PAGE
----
No self-respecting Schedule of Loss is now complete without a hefty claim for “Assistive Technology” items. The response in most Counter Schedules is that the Claimant is likely to have possessed all or some of the items being claimed in any event. The fact is that UK parents now spend a combined £2.25 billion a year or just under £300 per year per household on technology for their children.   This information comes from research on behalf of E.ON UK, one of the UK’s large energy providers.   http://pressreleases.eon-uk.com/blogs/eonukpressreleases/archive/2014/07/25/2376.aspx   We are truly the “gadget generation” in that today’s children possess an average of 4 gadgets each.   Staggeringly, parents with children aged under 5 spend even more. On average a “techie tot” is given gadgets costing £395 per year. Not surprisingly, it is teenagers aged 15-17 who are the most “plugged-in” typically owning 7 devices each.   The trend continues into adulthood. From age 18, parents of males spend over £717 a year on gadgets for their sons. Females aged 18 and over have just under £1,000 worth of gadgets bought for them by their parents per year.   It will come as no surprise to readers not in these age groups to learn that most (56%) of parents acknowledge using their children's “technology hand-me-downs”. 32% of parents also confessed to not being as “tech-savvy” as their children. Most worryingly of all, 14% of parents admitted that they could not even match their “techie tots” when it comes to knowing their way around the latest gadgets.   Perhaps the Counters Schedulers have a point?

The ever-ageing 13-Year-Old Compensation Discount Rate

There has been a further delay to the much-anticipated and important decision on the discount rate to be applied to compensation. And this comes almost two years after conclusion of the consultation on the question of whether the current rate of 2.5% should be modified.   This issue is of course of extreme importance to anyone involved in injury litigation. The legal professions are somewhat divided as to whether the rate should be increased or decreased, along (usually) respectively defendant and claimant lines.     Chris Grayling, the Justice Secretary (as he is more commonly known rather than Lord Chancellor) has now announced that he wishes to appoint  panel of three financial investment experts to analyse all the responses to a consultation on the discount rate that closed as long ago as October 2012. It has been widely reported that the government’s initial response to its consultation was that successful claimants were prepared to invest in higher-risk investments than currently assumed. However, further research published in August 2013 the diametric opposite! The tender process for the appointment of these experts has yet to be completed.   The further delay prompted an understandably outraged response from the Association of Personal Injury Lawyers (APIL), who with some justification accuse the Government of ‘dragging its heels’ on the issue of a discount rate that has been set at the same level for 13 years. In the Ministry of Justice’s somewhat testy reply Mr Grayling said he saw ‘no reason’ to publish a timetable setting out how long the decision will take. (Perhaps he sees little reason to attempt to garner favour with lawyers, recognising bridges and boats may have been well-burned?)   It is unclear when anything approaching a final decision will be reached. Clearly it is unlikely to be in the lifetime of the current Government. The only seemingly sure advice, is for anyone interested not to hold their breath!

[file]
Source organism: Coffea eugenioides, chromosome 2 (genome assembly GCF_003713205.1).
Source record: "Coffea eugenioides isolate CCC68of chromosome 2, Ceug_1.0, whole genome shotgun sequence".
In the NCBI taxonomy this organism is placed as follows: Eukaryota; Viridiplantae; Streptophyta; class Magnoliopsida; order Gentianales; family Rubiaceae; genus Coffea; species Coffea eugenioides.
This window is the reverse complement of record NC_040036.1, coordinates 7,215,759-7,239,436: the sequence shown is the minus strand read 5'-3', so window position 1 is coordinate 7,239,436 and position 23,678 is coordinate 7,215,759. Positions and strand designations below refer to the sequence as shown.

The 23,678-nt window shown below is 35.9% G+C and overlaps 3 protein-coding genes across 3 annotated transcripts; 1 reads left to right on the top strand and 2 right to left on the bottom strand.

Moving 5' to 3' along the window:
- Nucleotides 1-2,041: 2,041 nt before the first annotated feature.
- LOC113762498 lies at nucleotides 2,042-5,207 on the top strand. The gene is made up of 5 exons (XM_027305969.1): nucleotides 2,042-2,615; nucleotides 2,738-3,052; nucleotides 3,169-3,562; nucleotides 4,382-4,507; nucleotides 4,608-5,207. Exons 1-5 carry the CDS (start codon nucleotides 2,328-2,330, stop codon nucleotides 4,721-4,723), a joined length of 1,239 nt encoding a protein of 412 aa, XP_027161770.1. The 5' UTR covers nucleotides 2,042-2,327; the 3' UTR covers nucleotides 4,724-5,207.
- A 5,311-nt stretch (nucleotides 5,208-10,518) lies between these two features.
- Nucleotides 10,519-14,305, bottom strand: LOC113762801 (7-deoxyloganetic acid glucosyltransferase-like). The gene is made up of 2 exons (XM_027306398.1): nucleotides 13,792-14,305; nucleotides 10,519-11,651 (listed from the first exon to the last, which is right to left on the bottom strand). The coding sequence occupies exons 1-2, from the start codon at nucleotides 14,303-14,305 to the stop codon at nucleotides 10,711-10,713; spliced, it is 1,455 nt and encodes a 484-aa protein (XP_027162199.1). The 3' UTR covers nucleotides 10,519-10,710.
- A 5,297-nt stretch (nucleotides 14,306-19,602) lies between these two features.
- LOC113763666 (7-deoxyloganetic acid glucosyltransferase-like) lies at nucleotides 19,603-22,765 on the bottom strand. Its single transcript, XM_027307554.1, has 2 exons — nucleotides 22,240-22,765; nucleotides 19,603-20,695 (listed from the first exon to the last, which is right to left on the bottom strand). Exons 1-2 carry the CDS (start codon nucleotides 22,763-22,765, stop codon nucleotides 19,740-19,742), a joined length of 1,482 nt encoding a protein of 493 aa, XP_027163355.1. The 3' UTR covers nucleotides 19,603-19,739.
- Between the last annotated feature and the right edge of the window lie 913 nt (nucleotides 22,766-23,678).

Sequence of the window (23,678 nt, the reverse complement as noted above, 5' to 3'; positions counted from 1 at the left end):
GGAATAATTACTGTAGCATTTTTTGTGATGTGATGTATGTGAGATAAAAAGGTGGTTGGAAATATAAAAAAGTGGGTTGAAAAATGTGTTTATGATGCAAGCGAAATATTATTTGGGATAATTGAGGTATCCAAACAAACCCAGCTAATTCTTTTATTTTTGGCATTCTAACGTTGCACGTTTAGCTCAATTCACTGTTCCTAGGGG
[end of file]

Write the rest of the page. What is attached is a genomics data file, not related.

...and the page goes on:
Want to live longer … Move to Dorset!

Dorset is the birthplace of Thomas Hardy. Hardy loved the Christmas season and his novels, short stories and poems are full of references to it. My favourite Hardy novel “Under the Greenwood Tree” begins on Christmas Eve.  Dorset now has another attraction. It has the highest average life expectancy in the UK with men living to 83 years and women to 86.4 years. The Office for National Statistics has recently published its “Interim Life Tables, England and Wales, 2010-2012”.  http://www.ons.gov.uk/ons/publications/re-reference-tables.html?edition=tcm%3A77-325699 These will be of interest to personal injury lawyers tempted to spend part of the Christmas period doing schedules or counter schedules. The headline points are that life expectancy in England and Wales has increased by more than a year in the past decade. However, the distribution of life expectancy across England is still characterised by a north-south divide with people in local areas in the north generally living shorter lives than those in the south. Boys are also narrowing the gap on girls when it comes to life expectancy in England and Wales. The ONS reports that baby girls born 30 years ago were expected to live six years longer than boys. Now it is less than four. This is because fewer men now work in heavy manual labour which historically had high death rates as a result of industrial accidents. They are also less prone to diseases that affected workers in certain industries, such as mining. In contrast, women who might once have stayed at home have taken on the stress of working. In addition, many women also care for children or ageing relatives or both as well as providing for their family financially. Kathy Gyngell, a research fellow with the Centre for Policy Studies, observes that   “We are increasingly seeing more women suffering from what were once male diseases – heart disease, high blood pressure, even baldness”. In case you were wondering men in Blackpool have the lowest average life expectancy at 73.8 years while the lowest for women is in Manchester at 79.3 years. As well as Christmas, Thomas Hardy also had a view on old age: “The value of old age depends upon the person who reaches it. To some men of early performance it is useless. To others, who are late to develop, it just enables them to finish the job”. Florence Emily Hardy, “The Later Years of Thomas Hardy” (Macmillan, 1930). To late developers everywhere, Happy Christmas!